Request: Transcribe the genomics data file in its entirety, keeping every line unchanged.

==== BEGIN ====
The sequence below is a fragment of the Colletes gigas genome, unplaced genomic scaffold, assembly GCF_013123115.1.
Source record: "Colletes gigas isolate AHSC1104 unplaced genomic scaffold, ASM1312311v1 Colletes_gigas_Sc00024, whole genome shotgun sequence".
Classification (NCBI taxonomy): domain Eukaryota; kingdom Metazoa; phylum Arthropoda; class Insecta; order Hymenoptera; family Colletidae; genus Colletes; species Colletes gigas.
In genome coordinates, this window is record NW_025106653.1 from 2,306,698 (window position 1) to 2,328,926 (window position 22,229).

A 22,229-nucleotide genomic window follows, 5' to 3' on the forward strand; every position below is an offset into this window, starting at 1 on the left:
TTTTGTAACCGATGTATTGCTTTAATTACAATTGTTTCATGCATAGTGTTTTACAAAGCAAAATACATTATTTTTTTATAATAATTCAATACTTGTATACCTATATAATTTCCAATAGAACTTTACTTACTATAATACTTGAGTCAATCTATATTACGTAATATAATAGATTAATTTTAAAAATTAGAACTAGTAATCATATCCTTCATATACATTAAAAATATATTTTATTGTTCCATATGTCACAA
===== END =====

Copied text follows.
The sequence below is a fragment of the Colletes gigas genome, unplaced genomic scaffold, assembly GCF_013123115.1.
Source record: "Colletes gigas isolate AHSC1104 unplaced genomic scaffold, ASM1312311v1 Colletes_gigas_Sc00024, whole genome shotgun sequence".
Classification (NCBI taxonomy): domain Eukaryota; kingdom Metazoa; phylum Arthropoda; class Insecta; order Hymenoptera; family Colletidae; genus Colletes; species Colletes gigas.
In genome coordinates, this window is record NW_025106653.1 from 2,306,698 (window position 1) to 2,328,926 (window position 22,229).

A 22,229-nucleotide genomic window follows, 5' to 3' on the forward strand; every position below is an offset into this window, starting at 1 on the left:
TTTTGTAACCGATGTATTGCTTTAATTACAATTGTTTCATGCATAGTGTTTTACAAAGCAAAATACATTATTTTTTTATAATAATTCAATACTTGTATACCTATATAATTTCCAATAGAACTTTACTTACTATAATACTTGAGTCAATCTATATTACGTAATATAATAGATTAATTTTAAAAATTAGAACTAGTAATCATATCCTTCATATACATTAAAAATATATTTTATTGTTCCATATGTCACAA